Edwards, Ravens’ historic ground game still aiming for “step forward” in 2020

June 17, 2020 | Luke Jones

The revolutionary Ravens offense rushed for an NFL-record 3,296 yards on the way to a 14-2 record last season.

Quarterback Lamar Jackson (1,206) and running backs Mark Ingram (1,018) and Gus Edwards (711) each ran for more than 700 yards. In contrast, seven NFL teams didn’t have a single 700-yard rusher in 2019.

Now adding the second-round selection of Ohio State star running back J.K. Dobbins to the mix, could the Baltimore ground game improve in 2020?

“It’s going to be difficult to do better than what we did last year with breaking the rushing record, but I think it’s a step forward,” Edwards said in a Wednesday conference call. “It’s a definite step towards that because he’s a great back and all. He’s going to make the competition that much better in the running back room.”

Consider the Ravens ran for nearly 1,000 more yards than second-place San Francisco and over 2,000 more yards than the New York Jets and Miami in 2019. Only one other team — the Michael Vick-led 2006 Atlanta Falcons — has sniffed 3,000 rushing yards in the 21st century and just 12 other teams have even eclipsed the 2,500-yard mark in a season since the beginning of the John Harbaugh era in 2008.

In other words, improving upon — or even matching — those raw numbers and efficiency will be a very tall order, especially in a sport where the passing game has been proven as the more efficient way to move the ball and score points in the long run. The record-setting pace was certainly aided by the Ravens rarely trailing last season, allowing them to lean even more heavily on the run in the second half of games. One can’t assume those multi-score leads will come quite as easily in the new season as we saw what happened when Baltimore fell behind multiple scores in the playoff loss to Tennessee.

There’s also the question about the number of carries to go around.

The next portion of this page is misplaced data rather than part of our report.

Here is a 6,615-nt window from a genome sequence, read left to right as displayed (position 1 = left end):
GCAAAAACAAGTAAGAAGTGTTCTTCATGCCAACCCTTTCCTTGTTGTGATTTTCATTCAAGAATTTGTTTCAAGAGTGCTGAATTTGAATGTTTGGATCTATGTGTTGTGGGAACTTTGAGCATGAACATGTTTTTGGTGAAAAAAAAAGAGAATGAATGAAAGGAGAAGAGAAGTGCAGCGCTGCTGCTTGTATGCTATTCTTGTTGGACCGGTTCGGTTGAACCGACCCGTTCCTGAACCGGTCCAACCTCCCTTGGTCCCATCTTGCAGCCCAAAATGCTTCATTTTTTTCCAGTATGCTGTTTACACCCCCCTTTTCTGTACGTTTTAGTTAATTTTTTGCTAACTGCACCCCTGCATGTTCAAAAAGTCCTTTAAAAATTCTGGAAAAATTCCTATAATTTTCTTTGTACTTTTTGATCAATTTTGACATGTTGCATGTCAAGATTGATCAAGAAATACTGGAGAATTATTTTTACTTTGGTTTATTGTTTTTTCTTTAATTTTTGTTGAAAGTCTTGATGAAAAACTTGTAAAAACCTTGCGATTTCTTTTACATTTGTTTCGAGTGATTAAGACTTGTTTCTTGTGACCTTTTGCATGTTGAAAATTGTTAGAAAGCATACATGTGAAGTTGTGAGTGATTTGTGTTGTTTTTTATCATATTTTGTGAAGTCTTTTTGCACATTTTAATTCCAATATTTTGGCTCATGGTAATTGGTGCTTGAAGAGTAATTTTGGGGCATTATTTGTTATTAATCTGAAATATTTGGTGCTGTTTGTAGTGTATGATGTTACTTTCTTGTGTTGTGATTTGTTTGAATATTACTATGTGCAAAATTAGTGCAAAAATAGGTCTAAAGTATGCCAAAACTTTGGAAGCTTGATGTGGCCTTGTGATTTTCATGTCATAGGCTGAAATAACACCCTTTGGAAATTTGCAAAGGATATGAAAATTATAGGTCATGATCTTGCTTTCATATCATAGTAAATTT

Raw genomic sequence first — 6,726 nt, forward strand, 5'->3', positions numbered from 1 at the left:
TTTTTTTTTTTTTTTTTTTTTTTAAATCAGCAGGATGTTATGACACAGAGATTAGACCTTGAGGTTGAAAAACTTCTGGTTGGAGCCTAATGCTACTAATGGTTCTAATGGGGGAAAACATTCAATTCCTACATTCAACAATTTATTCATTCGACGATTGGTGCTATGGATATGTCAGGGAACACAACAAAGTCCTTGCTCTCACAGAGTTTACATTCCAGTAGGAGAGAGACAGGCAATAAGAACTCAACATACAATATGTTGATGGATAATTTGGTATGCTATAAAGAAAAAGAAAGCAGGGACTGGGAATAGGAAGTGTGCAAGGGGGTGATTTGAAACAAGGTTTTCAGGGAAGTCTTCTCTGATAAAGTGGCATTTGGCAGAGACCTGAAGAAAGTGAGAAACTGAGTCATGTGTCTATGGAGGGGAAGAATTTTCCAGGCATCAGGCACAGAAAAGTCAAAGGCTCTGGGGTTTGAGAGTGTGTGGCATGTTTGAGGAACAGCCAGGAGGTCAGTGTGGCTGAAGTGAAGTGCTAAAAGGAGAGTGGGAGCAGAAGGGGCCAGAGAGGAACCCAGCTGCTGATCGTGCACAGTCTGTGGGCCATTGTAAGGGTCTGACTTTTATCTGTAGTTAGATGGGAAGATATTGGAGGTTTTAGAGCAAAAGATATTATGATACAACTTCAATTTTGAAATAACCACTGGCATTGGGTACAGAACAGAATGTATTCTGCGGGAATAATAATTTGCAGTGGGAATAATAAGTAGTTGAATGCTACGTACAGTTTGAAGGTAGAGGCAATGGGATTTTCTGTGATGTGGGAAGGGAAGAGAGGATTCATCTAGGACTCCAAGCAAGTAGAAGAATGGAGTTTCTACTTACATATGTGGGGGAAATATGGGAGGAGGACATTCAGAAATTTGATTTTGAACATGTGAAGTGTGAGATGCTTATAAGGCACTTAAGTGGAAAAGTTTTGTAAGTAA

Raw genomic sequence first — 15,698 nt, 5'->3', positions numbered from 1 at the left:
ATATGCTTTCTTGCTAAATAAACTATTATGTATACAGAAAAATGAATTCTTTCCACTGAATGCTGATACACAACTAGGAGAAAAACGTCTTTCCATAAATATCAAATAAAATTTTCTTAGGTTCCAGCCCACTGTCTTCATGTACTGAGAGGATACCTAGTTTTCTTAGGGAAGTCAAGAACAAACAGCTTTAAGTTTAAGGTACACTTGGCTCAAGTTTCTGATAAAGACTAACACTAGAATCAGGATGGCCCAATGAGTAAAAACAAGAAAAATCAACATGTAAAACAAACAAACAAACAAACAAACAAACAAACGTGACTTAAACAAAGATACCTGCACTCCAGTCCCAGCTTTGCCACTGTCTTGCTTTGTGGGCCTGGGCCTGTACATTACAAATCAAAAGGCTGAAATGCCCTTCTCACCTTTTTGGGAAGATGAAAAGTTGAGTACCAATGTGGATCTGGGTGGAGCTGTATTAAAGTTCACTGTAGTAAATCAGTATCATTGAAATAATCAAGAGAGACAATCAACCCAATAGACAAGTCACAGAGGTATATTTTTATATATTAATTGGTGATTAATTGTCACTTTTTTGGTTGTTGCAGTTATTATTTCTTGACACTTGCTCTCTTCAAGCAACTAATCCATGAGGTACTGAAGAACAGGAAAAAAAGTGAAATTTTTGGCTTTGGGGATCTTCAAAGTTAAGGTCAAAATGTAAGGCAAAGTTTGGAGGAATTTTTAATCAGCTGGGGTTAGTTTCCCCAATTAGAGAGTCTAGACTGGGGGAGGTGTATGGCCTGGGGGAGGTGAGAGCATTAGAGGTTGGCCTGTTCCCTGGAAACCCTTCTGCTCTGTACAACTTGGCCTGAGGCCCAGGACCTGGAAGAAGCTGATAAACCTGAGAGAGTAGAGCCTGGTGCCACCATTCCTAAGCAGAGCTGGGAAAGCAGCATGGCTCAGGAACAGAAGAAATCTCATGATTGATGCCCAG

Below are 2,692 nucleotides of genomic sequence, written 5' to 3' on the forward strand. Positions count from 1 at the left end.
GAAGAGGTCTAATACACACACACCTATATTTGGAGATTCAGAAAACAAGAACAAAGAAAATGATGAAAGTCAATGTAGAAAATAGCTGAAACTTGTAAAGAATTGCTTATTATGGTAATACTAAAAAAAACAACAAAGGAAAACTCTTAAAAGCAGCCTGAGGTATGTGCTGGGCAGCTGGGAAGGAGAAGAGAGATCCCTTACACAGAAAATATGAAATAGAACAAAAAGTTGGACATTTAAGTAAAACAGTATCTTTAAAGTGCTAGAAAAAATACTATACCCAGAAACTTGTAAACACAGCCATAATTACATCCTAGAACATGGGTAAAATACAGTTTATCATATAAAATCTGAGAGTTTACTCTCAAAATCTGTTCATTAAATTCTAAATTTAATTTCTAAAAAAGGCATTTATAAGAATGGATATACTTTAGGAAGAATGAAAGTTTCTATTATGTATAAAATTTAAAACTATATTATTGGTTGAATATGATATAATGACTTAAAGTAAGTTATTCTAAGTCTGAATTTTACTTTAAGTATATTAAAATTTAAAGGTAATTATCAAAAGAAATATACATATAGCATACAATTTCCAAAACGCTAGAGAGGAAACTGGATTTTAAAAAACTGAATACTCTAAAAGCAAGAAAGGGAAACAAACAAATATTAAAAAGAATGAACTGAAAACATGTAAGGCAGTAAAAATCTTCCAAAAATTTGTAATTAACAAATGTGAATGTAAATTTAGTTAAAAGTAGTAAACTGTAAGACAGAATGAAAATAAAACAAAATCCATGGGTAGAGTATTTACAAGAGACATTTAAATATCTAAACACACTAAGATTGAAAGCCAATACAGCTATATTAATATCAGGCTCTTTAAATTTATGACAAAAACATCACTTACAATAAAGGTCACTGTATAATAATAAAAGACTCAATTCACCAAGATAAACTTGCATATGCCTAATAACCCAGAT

Even without Dobbins in the picture last season, Edwards and his shiny 5.3 yards per attempt average received just 133 carries — many in short-yardage situations — behind Ingram and Jackson in the pecking order while 2019 fourth-round pick Justice Hill only saw 58. Offensive coordinator Greg Roman’s long-held stance that you can never have too many running backs could be put to the test, especially if the Ravens have designs of Jackson and the offense taking another step forward through the air.

“Coach Roman is just committed to it. It seems like coach Harbaugh is committed to it,” said Edwards about the competition for carries. “Everybody is just throwing around a ‘four-headed monster.’ I think everybody is committed to it and really wants to do it. That’s the first step and we’ll see where it goes. I’m excited.

“It’s a chance to make history.”

It’s a great problem to have on paper, of course, but reality could prove more challenging.

Cutting down on the number of times Jackson carries the ball may make sense in the big picture, but arbitrarily redistributing some of his attempts to running backs is highly unlikely to produce the same NFL-best 6.9 yards per carry the league MVP averaged a year ago. Dobbins is an intriguing talent, but his addition doesn’t change the reality of Jackson being the transcendent force in this running game or the simple math of there being only one football.

There’s also the business side with many viewing Dobbins as the running back of the future and a signal that the 30-year-old Ingram could be a salary cap casualty next winter despite his 1,000-yard season that resulted in a trip to the Pro Bowl last year. That’s not to suggest Ingram or any other Ravens back will be anything but a team player, but the earning potential at the position is as tenuous as ever, making touches and statistics that much more important.

Entering his third season, Edwards will be a restricted free agent next year and is certainly aiming to continue making his mark after exploding on the scene as an undrafted free agent from Rutgers in the second half of 2018.

“I think that’s how I want myself to be remembered as somebody that works hard,” said Edwards, who’s averaged an impressive 5.3 yards per carry in his brief career. “That’s what the team thinks of me. I’m going to be in a great position with a great team, a team that wants to run the ball. Everything is in front of me. I just have [to take] another step forward.”

The ground game is certainly deeper and should easily remain the NFL’s best by a significant margin, but making history once again could prove difficult in more ways than one.